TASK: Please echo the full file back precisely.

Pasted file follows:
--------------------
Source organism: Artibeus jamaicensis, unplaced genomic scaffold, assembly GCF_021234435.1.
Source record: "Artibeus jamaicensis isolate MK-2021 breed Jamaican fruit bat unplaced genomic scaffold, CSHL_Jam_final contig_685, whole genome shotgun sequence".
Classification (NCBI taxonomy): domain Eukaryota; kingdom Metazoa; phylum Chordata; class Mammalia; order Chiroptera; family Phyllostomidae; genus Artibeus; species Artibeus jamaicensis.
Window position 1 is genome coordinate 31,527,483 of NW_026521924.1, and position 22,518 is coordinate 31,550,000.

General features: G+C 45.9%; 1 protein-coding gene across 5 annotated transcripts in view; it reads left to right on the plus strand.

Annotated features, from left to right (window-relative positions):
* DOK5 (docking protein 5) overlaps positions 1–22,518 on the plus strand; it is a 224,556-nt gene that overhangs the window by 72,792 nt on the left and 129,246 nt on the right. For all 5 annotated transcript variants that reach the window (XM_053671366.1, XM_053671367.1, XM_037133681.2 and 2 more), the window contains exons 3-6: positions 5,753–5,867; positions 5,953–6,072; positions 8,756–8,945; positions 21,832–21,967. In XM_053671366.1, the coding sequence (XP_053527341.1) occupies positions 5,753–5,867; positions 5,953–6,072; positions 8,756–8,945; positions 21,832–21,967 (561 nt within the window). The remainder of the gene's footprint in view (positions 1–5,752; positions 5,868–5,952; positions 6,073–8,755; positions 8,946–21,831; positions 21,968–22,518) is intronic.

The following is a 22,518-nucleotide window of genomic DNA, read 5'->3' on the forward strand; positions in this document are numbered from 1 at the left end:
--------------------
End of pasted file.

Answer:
Source organism: Artibeus jamaicensis, unplaced genomic scaffold, assembly GCF_021234435.1.
Source record: "Artibeus jamaicensis isolate MK-2021 breed Jamaican fruit bat unplaced genomic scaffold, CSHL_Jam_final contig_685, whole genome shotgun sequence".
Classification (NCBI taxonomy): domain Eukaryota; kingdom Metazoa; phylum Chordata; class Mammalia; order Chiroptera; family Phyllostomidae; genus Artibeus; species Artibeus jamaicensis.
Window position 1 is genome coordinate 31,527,483 of NW_026521924.1, and position 22,518 is coordinate 31,550,000.

General features: G+C 45.9%; 1 protein-coding gene across 5 annotated transcripts in view; it reads left to right on the plus strand.

Annotated features, from left to right (window-relative positions):
* DOK5 (docking protein 5) overlaps positions 1–22,518 on the plus strand; it is a 224,556-nt gene that overhangs the window by 72,792 nt on the left and 129,246 nt on the right. For all 5 annotated transcript variants that reach the window (XM_053671366.1, XM_053671367.1, XM_037133681.2 and 2 more), the window contains exons 3-6: positions 5,753–5,867; positions 5,953–6,072; positions 8,756–8,945; positions 21,832–21,967. In XM_053671366.1, the coding sequence (XP_053527341.1) occupies positions 5,753–5,867; positions 5,953–6,072; positions 8,756–8,945; positions 21,832–21,967 (561 nt within the window). The remainder of the gene's footprint in view (positions 1–5,752; positions 5,868–5,952; positions 6,073–8,755; positions 8,946–21,831; positions 21,968–22,518) is intronic.

The following is a 22,518-nucleotide window of genomic DNA, read 5'->3' on the forward strand; positions in this document are numbered from 1 at the left end: